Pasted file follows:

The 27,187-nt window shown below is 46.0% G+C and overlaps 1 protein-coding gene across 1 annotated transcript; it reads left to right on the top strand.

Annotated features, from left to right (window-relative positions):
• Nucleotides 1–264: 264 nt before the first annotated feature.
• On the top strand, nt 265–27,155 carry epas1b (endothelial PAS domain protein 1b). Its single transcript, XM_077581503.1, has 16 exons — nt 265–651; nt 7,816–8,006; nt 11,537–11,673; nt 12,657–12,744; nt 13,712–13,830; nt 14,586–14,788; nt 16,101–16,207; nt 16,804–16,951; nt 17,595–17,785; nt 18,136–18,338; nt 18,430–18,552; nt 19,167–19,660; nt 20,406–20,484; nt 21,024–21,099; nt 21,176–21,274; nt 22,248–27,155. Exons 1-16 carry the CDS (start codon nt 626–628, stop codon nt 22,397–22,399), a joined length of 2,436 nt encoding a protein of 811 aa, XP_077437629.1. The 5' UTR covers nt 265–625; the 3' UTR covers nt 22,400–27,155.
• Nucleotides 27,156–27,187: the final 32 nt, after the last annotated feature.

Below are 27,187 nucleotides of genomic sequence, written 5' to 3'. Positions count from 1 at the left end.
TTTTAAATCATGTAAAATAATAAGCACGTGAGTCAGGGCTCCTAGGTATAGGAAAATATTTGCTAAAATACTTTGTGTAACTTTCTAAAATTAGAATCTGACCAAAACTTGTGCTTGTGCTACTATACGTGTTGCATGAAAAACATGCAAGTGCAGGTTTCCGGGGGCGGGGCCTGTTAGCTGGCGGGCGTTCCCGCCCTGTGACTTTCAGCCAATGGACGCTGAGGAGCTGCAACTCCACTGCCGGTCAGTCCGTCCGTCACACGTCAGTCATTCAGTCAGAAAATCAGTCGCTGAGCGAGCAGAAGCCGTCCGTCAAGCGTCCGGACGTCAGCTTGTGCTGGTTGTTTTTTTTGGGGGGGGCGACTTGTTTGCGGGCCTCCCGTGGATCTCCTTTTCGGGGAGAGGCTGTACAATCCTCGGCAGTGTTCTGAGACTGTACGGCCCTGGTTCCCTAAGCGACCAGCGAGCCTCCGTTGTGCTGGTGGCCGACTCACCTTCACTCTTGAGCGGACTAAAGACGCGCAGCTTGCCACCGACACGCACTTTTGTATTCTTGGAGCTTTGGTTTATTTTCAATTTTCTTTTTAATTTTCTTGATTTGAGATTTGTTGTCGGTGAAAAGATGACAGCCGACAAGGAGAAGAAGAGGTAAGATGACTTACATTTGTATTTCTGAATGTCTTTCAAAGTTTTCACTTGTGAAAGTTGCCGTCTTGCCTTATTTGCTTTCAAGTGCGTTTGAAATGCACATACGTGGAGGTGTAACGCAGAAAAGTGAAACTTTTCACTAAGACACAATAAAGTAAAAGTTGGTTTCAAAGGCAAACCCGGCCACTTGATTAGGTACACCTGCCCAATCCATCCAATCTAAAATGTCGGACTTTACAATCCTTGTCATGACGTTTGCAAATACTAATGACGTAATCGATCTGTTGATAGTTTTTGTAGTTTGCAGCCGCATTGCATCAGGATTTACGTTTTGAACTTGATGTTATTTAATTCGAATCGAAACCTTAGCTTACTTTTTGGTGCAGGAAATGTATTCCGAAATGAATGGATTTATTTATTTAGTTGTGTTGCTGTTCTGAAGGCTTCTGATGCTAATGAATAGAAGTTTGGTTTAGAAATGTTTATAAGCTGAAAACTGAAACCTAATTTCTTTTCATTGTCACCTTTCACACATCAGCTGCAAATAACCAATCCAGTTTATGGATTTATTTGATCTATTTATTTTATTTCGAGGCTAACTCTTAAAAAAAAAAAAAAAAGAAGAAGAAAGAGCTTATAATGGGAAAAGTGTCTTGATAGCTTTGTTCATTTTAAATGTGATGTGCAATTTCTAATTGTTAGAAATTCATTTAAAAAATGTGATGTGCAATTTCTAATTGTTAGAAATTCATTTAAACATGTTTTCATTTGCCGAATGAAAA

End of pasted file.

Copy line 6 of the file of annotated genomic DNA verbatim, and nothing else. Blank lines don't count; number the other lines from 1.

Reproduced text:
Below are 27,187 nucleotides of genomic sequence, written 5' to 3'. Positions count from 1 at the left end.